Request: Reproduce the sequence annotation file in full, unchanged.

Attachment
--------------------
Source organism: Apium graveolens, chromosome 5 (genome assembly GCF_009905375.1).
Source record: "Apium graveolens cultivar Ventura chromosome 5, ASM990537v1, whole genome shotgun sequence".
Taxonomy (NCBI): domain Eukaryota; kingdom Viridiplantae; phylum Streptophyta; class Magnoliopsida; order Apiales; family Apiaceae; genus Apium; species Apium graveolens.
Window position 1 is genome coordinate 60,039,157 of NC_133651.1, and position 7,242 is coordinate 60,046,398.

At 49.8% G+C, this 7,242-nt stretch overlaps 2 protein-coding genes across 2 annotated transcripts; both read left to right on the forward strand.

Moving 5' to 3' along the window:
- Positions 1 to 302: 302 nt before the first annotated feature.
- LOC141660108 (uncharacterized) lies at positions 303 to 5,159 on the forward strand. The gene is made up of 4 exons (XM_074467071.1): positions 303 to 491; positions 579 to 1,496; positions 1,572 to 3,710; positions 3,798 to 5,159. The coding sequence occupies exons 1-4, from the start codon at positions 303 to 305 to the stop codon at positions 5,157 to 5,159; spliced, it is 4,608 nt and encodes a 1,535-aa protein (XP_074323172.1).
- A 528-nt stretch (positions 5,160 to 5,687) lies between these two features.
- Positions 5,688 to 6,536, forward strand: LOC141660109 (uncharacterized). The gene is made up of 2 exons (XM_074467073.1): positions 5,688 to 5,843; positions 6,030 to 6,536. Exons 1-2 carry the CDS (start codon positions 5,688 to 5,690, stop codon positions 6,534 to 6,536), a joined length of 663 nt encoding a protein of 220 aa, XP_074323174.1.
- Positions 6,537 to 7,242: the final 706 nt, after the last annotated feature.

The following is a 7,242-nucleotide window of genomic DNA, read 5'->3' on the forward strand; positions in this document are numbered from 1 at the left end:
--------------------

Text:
Source organism: Apium graveolens, chromosome 5 (genome assembly GCF_009905375.1).
Source record: "Apium graveolens cultivar Ventura chromosome 5, ASM990537v1, whole genome shotgun sequence".
Taxonomy (NCBI): domain Eukaryota; kingdom Viridiplantae; phylum Streptophyta; class Magnoliopsida; order Apiales; family Apiaceae; genus Apium; species Apium graveolens.
Window position 1 is genome coordinate 60,039,157 of NC_133651.1, and position 7,242 is coordinate 60,046,398.

At 49.8% G+C, this 7,242-nt stretch overlaps 2 protein-coding genes across 2 annotated transcripts; both read left to right on the forward strand.

Moving 5' to 3' along the window:
- Positions 1 to 302: 302 nt before the first annotated feature.
- LOC141660108 (uncharacterized) lies at positions 303 to 5,159 on the forward strand. The gene is made up of 4 exons (XM_074467071.1): positions 303 to 491; positions 579 to 1,496; positions 1,572 to 3,710; positions 3,798 to 5,159. The coding sequence occupies exons 1-4, from the start codon at positions 303 to 305 to the stop codon at positions 5,157 to 5,159; spliced, it is 4,608 nt and encodes a 1,535-aa protein (XP_074323172.1).
- A 528-nt stretch (positions 5,160 to 5,687) lies between these two features.
- Positions 5,688 to 6,536, forward strand: LOC141660109 (uncharacterized). The gene is made up of 2 exons (XM_074467073.1): positions 5,688 to 5,843; positions 6,030 to 6,536. Exons 1-2 carry the CDS (start codon positions 5,688 to 5,690, stop codon positions 6,534 to 6,536), a joined length of 663 nt encoding a protein of 220 aa, XP_074323174.1.
- Positions 6,537 to 7,242: the final 706 nt, after the last annotated feature.

The following is a 7,242-nucleotide window of genomic DNA, read 5'->3' on the forward strand; positions in this document are numbered from 1 at the left end: